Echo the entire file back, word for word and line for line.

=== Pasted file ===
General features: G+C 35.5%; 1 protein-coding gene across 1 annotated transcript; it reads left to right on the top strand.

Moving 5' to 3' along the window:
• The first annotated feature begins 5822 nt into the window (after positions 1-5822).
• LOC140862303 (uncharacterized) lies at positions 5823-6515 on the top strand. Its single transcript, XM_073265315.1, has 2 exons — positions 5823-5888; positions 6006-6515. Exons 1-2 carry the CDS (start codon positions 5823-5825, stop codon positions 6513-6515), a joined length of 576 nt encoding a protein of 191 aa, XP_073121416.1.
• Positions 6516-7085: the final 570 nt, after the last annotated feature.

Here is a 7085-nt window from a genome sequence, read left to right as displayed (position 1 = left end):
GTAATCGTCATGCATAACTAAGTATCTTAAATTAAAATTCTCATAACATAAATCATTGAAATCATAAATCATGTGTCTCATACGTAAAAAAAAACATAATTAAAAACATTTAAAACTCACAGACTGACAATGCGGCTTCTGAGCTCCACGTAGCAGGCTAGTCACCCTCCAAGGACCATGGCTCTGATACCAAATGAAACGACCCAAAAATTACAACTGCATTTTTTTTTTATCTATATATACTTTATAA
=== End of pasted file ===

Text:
General features: G+C 35.5%; 1 protein-coding gene across 1 annotated transcript; it reads left to right on the top strand.

Moving 5' to 3' along the window:
• The first annotated feature begins 5822 nt into the window (after positions 1-5822).
• LOC140862303 (uncharacterized) lies at positions 5823-6515 on the top strand. Its single transcript, XM_073265315.1, has 2 exons — positions 5823-5888; positions 6006-6515. Exons 1-2 carry the CDS (start codon positions 5823-5825, stop codon positions 6513-6515), a joined length of 576 nt encoding a protein of 191 aa, XP_073121416.1.
• Positions 6516-7085: the final 570 nt, after the last annotated feature.

Here is a 7085-nt window from a genome sequence, read left to right as displayed (position 1 = left end):
GTAATCGTCATGCATAACTAAGTATCTTAAATTAAAATTCTCATAACATAAATCATTGAAATCATAAATCATGTGTCTCATACGTAAAAAAAAACATAATTAAAAACATTTAAAACTCACAGACTGACAATGCGGCTTCTGAGCTCCACGTAGCAGGCTAGTCACCCTCCAAGGACCATGGCTCTGATACCAAATGAAACGACCCAAAAATTACAACTGCATTTTTTTTTTATCTATATATACTTTATAA